== checks if the values of the compared objects are equal
=== checks if the values and types of the objects are equal
var fiveAsText = '5'; var fiveAsNumber = 5; fiveAsText == fiveAsNumber // outputs true fiveAsText === fiveAsNumber // outputs false
This can lead to some unusual behaviour when dealing with different types. For instance, when you perform mathematical operations on a string type with a numeric value
var five = '5'; var three = 3; five + three // "53", string concatenation interprets the '5' as a string and overrides the addition operator five - three // 2, subtraction interprets the '5' as a number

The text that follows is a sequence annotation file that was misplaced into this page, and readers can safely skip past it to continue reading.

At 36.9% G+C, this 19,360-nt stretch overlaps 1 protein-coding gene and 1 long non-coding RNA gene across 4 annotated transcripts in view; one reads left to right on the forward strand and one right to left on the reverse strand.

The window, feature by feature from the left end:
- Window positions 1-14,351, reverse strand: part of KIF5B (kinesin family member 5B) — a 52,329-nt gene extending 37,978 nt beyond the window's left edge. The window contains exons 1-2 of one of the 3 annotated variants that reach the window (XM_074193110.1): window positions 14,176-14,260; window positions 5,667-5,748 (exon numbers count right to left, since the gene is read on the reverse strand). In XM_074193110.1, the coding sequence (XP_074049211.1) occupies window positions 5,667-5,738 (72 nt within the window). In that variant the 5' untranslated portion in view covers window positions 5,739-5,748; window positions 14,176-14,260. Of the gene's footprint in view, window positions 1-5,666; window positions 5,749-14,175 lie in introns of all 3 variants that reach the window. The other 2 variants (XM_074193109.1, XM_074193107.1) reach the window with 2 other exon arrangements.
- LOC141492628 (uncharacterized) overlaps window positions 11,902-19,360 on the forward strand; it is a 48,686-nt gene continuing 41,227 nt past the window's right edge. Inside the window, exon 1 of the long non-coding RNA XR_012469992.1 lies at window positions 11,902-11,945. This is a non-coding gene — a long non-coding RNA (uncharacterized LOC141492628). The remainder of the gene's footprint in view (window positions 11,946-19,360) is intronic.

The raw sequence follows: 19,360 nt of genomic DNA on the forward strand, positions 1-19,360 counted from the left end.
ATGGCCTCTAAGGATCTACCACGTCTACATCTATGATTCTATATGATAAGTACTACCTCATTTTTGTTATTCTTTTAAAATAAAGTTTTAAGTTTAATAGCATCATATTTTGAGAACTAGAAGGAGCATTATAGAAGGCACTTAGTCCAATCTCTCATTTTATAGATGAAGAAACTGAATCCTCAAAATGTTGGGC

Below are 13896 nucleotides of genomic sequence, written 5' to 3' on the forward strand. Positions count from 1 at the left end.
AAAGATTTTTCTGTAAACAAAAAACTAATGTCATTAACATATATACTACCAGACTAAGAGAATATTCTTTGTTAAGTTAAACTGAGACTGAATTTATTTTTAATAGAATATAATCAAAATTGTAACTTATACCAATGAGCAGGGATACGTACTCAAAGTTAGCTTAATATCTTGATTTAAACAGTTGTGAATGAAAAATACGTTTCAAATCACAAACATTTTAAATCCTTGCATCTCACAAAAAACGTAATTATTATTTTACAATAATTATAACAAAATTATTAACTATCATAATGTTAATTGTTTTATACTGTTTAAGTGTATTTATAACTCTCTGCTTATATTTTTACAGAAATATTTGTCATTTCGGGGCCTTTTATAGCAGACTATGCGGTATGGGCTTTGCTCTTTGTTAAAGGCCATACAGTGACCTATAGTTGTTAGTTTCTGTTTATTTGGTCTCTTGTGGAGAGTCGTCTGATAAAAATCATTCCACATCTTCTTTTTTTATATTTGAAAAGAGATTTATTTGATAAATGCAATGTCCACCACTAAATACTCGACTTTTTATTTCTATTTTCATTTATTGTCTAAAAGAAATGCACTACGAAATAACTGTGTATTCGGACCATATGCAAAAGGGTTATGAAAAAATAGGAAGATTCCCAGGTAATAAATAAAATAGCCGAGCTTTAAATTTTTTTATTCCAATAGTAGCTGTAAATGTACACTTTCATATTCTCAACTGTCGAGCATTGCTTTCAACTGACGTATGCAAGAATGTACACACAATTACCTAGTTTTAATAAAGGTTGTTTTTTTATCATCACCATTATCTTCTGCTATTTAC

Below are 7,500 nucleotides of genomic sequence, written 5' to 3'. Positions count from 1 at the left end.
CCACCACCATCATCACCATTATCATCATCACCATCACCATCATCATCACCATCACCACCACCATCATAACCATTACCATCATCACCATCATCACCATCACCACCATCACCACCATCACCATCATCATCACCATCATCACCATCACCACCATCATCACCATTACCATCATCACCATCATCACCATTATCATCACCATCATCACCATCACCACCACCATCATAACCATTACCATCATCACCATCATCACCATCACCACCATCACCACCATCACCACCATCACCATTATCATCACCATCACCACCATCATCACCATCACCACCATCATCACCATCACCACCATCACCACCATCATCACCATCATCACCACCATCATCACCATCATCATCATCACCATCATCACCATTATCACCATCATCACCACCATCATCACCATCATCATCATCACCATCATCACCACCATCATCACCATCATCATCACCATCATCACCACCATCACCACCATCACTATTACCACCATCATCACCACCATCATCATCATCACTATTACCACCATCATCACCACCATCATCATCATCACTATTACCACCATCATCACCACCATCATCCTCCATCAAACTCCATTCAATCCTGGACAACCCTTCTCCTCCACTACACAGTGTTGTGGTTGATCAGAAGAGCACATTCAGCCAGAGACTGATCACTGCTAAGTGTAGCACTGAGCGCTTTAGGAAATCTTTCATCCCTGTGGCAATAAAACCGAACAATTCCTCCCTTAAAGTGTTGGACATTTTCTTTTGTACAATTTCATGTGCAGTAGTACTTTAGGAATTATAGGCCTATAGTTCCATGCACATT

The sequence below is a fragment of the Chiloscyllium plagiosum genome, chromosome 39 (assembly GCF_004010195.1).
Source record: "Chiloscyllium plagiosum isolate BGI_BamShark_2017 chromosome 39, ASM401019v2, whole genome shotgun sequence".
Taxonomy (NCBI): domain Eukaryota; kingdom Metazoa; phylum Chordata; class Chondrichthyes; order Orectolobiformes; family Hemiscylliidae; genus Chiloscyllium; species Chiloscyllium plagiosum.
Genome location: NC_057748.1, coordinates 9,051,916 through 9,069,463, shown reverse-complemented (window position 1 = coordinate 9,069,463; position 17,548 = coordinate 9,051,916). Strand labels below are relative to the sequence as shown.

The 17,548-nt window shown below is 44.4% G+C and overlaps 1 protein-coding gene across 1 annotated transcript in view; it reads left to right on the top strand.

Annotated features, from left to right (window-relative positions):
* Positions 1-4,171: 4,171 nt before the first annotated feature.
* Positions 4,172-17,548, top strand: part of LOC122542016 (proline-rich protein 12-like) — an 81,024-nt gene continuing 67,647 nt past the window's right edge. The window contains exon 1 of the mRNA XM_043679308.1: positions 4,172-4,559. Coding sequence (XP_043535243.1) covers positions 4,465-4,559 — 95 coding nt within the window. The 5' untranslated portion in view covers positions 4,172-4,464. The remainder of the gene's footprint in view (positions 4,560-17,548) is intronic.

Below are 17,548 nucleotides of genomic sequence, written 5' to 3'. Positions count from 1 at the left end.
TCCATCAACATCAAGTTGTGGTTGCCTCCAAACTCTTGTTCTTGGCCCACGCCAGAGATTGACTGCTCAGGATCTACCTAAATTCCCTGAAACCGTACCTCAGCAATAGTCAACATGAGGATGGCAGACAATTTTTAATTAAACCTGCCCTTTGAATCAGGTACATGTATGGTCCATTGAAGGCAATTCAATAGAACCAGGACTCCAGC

Update (28th August 2015)
A perfect example of the confusion that this can cause is as below
The explanation isn''t exactly intuitive but at least shows that there is some sort of logic behind it all
+is overloaded as both the addition and string concatenation operator.
In mixed operations:
+casts numbers to strings.
-casts strings to numbers.
Both are used to denote signage. Leading either on a string will cast it to a number, with that sign.
Pretty simple stuff, right?
Number('5') - 3 '5' + (3).toString() '5' + (5).toString() 'foo' + Number('bar').toString() '5' + (-Number('2')).toString() // Long ass sign flipping, same as above Number(('5' + (3).toString())) - 3 (Number('5') - 3) + 3
The above explanation is courtesy of /u/RewindHoodie from Reddit''s /r/ProgrammerHumor